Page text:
Think of the last thing you learned to do.
Whether it was learning to knit...
...or how to fix something...
....or the latest TikTok dance...
...you went through some predictable steps:
you made a plan
you monitored your progress
you evaluated your new learning
This is metacognition in action! Teaching students to use metacognitive strategies like these will help them learn throughout their lives.
What is metacognition?
Metacognition is thinking about how you think and learn.
We approach learning opportunities with knowledge of:
ourselves as learners
strategies we found effective in the past
Strong metacognition creates self-aware problem solvers, who take control of their own learning.
Who is the most successful learner?
Andre does well in school. When learning new content, Andre listens closely and does exactly what the teacher tells him to do. He completes worksheets, memorizes information to ace each test, and usually forgets most of what he learned after the unit is over.
Kiera does well in school. When learning new content, she plans out how she'll learn. As she learns, she monitors her understanding and notices any confusion so she can readjust. She also reflects on the new things she learns to think about when she might use them in the future.
Is Andre or Kiera most likely to be successful as a learner in high school and beyond?
Explicit Instruction to Support Metacognition
The Education Endowment Foundation's Guidance Report for Metacognition and Self-Regulated Learning found that metacognitive skills can be taught and developed over time. Teachers can support this development by providing explicit instruction in these skills.
7 Step Model for Teaching Metacognitive Strategies
While students will benefit from isolated teaching about metacognition, teachers at all levels will get the most impact by embedding the explicit teaching of metacognitive strategies into their content. The EEF's Guidance Report for Metacognition and Self-Regulated Learning recommends these seven steps for teaching metacognitive strategies within any content area:
Click the play button in the audio player above to hear a description of the text from the image below.
The 7 Step Model in Action
Let's see what the model could look like in an elementary reading classroom.
Students are learning to compare and contrast different versions of the same fairytale, using a Venn diagram.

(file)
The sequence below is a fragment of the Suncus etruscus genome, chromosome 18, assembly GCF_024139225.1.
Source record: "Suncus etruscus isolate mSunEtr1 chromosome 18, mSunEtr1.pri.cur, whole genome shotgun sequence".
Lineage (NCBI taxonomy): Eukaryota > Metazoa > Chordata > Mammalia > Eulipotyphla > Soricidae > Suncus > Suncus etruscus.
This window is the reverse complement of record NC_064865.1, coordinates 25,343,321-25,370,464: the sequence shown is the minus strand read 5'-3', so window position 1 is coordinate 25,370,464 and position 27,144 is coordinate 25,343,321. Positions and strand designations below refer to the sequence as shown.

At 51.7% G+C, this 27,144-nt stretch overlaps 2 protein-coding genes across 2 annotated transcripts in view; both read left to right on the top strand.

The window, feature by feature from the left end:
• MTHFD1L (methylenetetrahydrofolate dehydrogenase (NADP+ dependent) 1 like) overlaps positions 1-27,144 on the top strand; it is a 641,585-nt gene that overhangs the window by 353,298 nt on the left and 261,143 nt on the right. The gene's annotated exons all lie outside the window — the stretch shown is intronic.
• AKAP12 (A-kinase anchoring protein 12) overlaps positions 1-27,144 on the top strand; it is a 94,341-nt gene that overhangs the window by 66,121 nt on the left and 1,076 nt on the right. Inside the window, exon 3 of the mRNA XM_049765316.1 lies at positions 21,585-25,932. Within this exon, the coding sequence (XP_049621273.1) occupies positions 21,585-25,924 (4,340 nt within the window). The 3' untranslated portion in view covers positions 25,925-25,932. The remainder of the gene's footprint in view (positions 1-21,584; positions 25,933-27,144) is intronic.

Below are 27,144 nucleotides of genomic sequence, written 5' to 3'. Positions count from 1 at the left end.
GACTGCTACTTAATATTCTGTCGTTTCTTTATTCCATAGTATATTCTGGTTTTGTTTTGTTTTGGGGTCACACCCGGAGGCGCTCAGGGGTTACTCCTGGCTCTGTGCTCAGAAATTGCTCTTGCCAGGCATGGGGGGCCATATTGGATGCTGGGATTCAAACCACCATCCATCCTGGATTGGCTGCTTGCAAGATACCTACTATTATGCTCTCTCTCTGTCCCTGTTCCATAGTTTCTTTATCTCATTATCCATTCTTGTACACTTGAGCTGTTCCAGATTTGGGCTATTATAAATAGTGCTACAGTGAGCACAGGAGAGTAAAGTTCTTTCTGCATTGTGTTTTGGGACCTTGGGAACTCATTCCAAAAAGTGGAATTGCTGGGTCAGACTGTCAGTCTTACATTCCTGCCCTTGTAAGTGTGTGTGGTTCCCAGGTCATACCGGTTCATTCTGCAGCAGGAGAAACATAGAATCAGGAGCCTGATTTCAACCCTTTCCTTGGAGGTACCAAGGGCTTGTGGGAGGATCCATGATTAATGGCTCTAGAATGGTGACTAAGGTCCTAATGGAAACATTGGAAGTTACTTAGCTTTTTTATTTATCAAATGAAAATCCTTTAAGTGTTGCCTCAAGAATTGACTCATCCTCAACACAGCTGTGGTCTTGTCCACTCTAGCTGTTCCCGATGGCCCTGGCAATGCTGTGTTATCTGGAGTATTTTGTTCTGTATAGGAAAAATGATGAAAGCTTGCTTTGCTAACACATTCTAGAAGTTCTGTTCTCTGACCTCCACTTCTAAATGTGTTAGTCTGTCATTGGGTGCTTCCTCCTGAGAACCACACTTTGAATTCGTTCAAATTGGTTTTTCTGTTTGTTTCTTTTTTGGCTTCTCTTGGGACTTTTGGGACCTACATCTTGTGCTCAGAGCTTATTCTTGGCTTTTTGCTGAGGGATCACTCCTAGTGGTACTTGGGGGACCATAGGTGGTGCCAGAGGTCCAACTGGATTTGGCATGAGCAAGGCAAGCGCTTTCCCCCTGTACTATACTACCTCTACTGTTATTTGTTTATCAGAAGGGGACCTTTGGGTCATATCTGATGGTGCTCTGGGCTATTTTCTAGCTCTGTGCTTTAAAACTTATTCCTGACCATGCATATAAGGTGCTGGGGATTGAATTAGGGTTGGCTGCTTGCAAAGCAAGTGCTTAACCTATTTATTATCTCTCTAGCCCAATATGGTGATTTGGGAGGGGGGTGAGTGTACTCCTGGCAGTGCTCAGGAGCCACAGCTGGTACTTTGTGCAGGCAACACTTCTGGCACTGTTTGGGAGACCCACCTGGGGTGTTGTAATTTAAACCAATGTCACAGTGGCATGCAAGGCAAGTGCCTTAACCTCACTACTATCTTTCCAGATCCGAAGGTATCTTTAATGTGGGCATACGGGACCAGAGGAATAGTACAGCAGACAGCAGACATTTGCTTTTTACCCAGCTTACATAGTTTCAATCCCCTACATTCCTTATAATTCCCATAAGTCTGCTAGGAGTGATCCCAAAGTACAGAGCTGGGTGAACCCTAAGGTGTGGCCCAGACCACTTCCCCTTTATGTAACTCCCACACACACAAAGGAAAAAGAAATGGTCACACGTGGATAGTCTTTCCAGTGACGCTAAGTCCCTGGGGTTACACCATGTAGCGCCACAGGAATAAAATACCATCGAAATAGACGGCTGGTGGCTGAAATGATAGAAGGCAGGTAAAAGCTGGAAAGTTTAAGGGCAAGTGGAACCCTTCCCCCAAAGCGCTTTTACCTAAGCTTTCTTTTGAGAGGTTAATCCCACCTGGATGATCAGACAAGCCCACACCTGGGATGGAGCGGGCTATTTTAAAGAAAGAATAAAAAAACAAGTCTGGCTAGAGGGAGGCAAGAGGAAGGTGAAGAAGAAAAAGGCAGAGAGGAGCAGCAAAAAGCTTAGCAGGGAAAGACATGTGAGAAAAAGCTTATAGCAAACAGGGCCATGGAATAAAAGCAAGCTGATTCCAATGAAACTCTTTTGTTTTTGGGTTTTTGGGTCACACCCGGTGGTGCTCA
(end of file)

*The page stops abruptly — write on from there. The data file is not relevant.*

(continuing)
Activate Background Knowledge: The teacher asks students to discuss what they remember about the two versions of Cinderella they read in school.
Explicit Strategy Instruction: The teacher introduces a Venn diagram and explains how it can help organize their ideas as they compare and contrast the two stories.
Modeling the Strategy: The teacher uses the earlier discussion to fill in parts of the Venn diagram.
Memorize the Strategy: The teacher checks for student understanding of the strategy and its purpose through classroom discussion.
Guided Practice: The teacher continues to model filling out the Venn diagram, this time with input from the students.
Independent Practice: Students fill out their own Venn diagram on two versions of another fairytale they read.
Structured Reflection: The teacher leads students in reflecting on how successful they were in comparing and contrasting using a Venn diagram and how they might use a Venn diagram in the future.
True or False: As another option for Step 6, you could have students complete a Venn diagram on the two Cinderella books for independent practice.
Developing Andre's Metacognition
Choose the best way(s) for Andre's teachers to develop his metacognition:
A. Embedding reflection into daily lessons
B. Daily lectures covering course content
C. Using a lot of worksheets each day
D. Demonstrating strategies he can try
Which practices will support the development of Andre's metacognition?
Are you ready to develop metacognition in your classroom?
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